OPINION: Tullow Oil’s decision to look to renewables to help supply back-up power for its 80,000 barrels per day Lokichar oil project in Kenya could be the catalyst for similar strategies in East Africa and beyond.
About 40% of Kenya’s power comes from geothermal sources in the East Africa Rift System (EARS), supplanted by wind projects in places such as Turkana County, so the rationale behind Tullow’s evaluation makes sense.
While Tullow’s baseload power needs will be met from associated gas produced with Lokichar’s oil, tapping into Kenya’s electricity grid will help reduce carbon emissions.
In an onshore Africa context, this yet-to-be-approved scheme equates to Norway’s power-from-shore directive that calls for offshore facilities to be connected to a domestic grid supplied by hydropower.
Perhaps Total and CNOOC International could follow Tullow’s’ lead and identify renewable power sources to underpin Uganda's Tilenga-Kingfisher project.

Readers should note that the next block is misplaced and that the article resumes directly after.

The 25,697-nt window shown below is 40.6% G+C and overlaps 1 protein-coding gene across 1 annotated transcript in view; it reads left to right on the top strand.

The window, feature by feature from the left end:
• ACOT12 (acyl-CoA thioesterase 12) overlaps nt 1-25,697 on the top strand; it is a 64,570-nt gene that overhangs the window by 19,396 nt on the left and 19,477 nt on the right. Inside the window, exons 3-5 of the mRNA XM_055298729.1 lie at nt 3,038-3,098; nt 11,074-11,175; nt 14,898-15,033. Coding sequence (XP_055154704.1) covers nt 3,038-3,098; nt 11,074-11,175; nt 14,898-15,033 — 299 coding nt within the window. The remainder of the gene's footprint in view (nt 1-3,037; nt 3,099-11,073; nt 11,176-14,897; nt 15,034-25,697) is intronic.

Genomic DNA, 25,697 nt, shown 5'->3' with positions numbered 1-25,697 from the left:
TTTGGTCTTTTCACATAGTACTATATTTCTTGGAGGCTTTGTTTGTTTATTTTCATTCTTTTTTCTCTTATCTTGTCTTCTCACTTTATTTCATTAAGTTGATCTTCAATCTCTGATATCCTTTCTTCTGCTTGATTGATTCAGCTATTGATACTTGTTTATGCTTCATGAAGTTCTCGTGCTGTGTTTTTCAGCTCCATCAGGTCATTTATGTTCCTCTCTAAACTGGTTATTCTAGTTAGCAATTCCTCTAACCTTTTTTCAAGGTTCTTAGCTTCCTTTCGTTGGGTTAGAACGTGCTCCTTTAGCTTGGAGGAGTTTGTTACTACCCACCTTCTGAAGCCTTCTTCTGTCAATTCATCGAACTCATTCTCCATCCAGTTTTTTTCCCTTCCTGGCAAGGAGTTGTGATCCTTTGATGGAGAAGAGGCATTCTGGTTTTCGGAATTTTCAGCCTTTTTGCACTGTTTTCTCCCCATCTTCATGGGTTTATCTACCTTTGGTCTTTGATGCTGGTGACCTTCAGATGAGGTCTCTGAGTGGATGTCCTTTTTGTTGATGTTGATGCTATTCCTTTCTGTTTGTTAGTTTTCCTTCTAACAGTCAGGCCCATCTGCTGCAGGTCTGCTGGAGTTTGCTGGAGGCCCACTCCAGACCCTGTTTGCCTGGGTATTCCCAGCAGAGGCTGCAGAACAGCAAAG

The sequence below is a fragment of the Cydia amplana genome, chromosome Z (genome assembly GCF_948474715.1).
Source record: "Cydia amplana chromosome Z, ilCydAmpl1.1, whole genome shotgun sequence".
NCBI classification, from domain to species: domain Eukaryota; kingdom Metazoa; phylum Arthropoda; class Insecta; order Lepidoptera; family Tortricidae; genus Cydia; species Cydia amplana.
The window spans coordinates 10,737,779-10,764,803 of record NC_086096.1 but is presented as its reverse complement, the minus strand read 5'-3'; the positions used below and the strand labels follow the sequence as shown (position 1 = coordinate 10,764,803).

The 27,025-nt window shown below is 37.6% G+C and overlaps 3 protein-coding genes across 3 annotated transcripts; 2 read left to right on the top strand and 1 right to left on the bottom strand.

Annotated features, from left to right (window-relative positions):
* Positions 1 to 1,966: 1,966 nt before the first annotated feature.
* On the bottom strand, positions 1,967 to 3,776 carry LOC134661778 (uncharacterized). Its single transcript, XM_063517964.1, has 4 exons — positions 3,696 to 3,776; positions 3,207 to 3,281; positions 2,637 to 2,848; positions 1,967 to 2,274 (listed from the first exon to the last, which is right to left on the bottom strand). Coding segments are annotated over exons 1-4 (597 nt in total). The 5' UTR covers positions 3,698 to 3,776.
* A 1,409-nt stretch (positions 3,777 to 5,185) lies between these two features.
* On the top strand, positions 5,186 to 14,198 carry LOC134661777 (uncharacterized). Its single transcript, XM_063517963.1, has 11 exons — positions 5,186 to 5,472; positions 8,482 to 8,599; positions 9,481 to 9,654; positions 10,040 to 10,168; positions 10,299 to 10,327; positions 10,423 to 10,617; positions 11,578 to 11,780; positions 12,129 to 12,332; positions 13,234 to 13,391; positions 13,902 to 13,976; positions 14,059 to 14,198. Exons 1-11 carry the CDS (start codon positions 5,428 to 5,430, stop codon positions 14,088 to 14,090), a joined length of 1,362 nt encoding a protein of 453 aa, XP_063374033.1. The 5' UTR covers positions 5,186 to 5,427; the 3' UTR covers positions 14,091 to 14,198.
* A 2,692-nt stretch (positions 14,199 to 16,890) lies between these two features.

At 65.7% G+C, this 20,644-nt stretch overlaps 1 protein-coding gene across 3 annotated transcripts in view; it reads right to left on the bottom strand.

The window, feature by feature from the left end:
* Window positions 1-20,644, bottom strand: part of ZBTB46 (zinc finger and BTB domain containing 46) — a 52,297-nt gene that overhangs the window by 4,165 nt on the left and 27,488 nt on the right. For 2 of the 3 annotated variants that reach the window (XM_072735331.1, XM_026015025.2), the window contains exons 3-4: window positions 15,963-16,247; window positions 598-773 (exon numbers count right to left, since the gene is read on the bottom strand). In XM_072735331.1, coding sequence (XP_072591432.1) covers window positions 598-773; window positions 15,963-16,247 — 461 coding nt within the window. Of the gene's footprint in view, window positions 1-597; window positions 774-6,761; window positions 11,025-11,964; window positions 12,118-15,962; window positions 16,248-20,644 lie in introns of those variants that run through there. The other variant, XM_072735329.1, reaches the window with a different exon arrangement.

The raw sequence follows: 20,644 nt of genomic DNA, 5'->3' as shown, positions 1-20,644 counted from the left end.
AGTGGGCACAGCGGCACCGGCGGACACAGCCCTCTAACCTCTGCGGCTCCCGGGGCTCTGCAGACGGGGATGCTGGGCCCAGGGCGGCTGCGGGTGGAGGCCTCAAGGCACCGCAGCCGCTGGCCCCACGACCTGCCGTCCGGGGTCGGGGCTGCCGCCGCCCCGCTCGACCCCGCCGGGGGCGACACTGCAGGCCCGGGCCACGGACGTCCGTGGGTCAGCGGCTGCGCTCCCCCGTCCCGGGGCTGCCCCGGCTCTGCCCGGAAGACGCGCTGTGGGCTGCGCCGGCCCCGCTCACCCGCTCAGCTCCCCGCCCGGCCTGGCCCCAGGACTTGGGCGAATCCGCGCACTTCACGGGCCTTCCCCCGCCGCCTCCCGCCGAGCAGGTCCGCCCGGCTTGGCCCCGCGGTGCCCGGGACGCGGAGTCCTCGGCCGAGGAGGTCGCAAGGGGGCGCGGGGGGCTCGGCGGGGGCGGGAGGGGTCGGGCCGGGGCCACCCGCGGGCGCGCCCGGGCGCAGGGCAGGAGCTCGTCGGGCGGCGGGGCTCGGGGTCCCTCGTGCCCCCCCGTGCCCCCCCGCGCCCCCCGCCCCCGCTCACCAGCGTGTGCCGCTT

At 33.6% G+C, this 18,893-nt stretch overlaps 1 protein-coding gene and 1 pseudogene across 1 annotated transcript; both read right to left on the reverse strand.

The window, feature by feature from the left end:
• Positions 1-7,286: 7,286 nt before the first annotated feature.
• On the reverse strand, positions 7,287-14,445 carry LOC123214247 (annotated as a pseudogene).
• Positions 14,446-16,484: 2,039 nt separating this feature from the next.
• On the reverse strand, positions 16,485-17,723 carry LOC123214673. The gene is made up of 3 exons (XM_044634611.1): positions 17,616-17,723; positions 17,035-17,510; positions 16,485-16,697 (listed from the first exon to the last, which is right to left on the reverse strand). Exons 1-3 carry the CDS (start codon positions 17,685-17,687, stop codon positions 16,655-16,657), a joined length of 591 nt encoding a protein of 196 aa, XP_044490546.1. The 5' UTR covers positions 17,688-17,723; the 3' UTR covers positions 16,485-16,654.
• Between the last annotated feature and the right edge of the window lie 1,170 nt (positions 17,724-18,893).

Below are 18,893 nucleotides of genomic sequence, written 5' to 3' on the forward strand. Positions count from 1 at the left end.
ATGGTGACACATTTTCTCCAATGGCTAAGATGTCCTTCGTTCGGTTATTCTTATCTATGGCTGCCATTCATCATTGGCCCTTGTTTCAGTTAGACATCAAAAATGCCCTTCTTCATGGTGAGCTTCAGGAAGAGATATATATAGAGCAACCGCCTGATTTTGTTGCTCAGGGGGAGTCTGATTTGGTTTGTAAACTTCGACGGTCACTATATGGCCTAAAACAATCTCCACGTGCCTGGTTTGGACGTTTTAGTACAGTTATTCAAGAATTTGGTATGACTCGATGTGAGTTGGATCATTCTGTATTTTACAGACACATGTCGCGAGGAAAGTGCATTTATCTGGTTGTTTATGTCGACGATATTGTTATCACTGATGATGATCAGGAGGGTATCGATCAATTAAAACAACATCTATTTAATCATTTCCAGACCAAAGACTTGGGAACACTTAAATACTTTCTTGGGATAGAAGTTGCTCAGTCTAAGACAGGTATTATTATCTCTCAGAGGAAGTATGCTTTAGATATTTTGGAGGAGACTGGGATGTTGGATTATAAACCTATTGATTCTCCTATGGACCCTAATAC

After all, their oilfields lie in EARS’s western arm, which hosts significant geothermal potential — albeit this resource has yet to be properly explored in Uganda.
If other viable hydrocarbon fields are found in East Africa, geothermal could help power future developments throughout the region.
But the EARS geothermal blessing is not the only energy game in town for Africa.
Governments should evaluate the vast geothermal potential of onshore sedimentary basins that could provide power to 600 million biomass-reliant African consumers.
Now that would be a game-changer.
(This is an Upstream opinion article.)